1970s roller-skate jams fuel this coming-of-age comedy, as X and his friends, who rule their local rink, are shocked when their home base goes out of business. Heading over to the ... See full summary »
Devastated Peter takes a Hawaii vacation in order to deal with recent break-up with his TV star girlfriend, Sarah. Little does he know Sarah's traveling to the same resort as her ex ... and she's bringing along her new boyfriend.
A fish-out-of-water comedy about a talented street drummer from Harlem who enrolls in a Southern university, expecting to lead its marching band's drumline to victory. He initially flounders in his new world, before realizing that it takes more than talent to reach the top. Written by
Sujit R. Varma
While Morris Brown is a real college in Atlanta, there is no real Atlanta A&T. The filming was done at Clark University in Atlanta and at Morris Brown. The performers (aside from those from Morris Brown) were recruited from high school and university bands all over the Atlanta and Metro Atlanta area. High school band director Don Roberts was recruited to turn the performers into real, convincing bands. See more »
The stadium lights during the finale are shown turning on and rapidly back on again. Stadium lights are gas discharge lamps, and cannot be turned off and on again without a significant warm-up period. See more »
I don't know what beef is between you, but you'd better grill it up and eat it, because it is my ass that is on the line.
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The closing credits include illustrations of the proper way to play the drum. See more »
Written by Maurice Young, Lasana Smith, Mark Seymour, Corey Evans and Ted Lucas
Performed by Trick Daddy featuring Duece Poppi, Tre + 6 & Unda Presha
Produced by Infared of Unda Presha
Trick Daddy, Duece Poppi, Tre + 6 and Unda Presha perform courtesy of Slin-N-Slide Records See more »
I'm not one of those people who moans and groans that "movies today are so full of trashy language" (or sex or violence or whatever), and that there's not enough "wholesome" (that word gives me a pain) entertainment for the family. For all those who do (and even those who don't), here's an energetic film that manages to entertain while eschewing content that could conceivably offend anyone (unless they find even the tiniest amount of innocuous, lightweight hip-hop too much to take).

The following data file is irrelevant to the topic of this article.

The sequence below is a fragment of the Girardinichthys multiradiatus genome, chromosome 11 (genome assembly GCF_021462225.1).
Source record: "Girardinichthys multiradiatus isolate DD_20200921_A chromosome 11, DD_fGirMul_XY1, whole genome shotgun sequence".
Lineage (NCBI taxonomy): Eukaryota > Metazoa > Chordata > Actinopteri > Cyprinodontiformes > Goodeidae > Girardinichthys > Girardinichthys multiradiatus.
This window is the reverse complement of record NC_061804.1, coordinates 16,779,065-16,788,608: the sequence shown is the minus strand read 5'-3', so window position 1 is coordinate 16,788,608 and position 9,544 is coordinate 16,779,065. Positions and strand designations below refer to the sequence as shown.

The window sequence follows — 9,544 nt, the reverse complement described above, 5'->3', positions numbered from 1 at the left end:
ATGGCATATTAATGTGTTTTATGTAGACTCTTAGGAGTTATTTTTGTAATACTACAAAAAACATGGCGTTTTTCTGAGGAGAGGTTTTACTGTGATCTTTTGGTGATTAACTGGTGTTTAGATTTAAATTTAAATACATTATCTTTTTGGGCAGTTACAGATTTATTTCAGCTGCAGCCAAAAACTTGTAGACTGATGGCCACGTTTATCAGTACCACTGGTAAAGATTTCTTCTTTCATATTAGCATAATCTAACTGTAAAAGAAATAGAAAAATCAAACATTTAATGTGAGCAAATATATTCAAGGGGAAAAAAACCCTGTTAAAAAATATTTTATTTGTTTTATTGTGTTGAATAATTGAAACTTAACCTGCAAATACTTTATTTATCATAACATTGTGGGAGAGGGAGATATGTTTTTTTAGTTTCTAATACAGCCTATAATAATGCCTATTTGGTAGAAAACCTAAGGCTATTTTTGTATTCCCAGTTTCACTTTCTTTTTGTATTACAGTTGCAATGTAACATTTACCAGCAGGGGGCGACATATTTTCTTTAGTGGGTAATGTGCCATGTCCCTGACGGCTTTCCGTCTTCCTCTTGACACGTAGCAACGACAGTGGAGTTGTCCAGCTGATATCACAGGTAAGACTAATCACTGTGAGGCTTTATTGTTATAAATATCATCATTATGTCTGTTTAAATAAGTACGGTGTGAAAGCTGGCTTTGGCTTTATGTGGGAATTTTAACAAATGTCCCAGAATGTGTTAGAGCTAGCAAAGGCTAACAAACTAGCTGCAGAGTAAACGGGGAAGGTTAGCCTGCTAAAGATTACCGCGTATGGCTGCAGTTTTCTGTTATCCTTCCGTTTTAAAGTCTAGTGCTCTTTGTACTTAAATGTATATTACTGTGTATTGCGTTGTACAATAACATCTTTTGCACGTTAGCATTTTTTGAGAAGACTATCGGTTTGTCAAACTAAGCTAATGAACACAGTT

The thematic ground here - young hotshot learns to sacrifice for the good of the team; underdogs strive for triumph - has been covered countless times before, so DRUMLINE wisely boils the plot down to its barest elements, for the most part sidestepping the obligatory contrived obstacles and setbacks, and plays to its strength: the music.
This is a story about college marching bands, focusing in particular on the members of the percussion section, and a good 50% - if not more - of the film concentrates on the lively and elaborate performances of the bands, which are complimented by equally lively cinematography and editing.
No, it's not deep and, yes, it's old fashioned. In, fact, it doesn't take a lot of imagination to see Mickey and Judy in the roles of Devon and Laila (though probably with different names!). I mean, these are the cleanest livin' kids you'll see in any recent picture! But it's solid and it all works. Oh, and don't be scared off by the idea of so much college marching band music. Not being a football fan, my exposure to such things is limited to the Rose Parade, and I don't have a clue as to what state-of-the-art is for halftime entertainment these days, but, for what it's worth, this is the best college marching band stuff I've ever seen, and I wasn't bored for a minute.
29 of 35 people found this review helpful.
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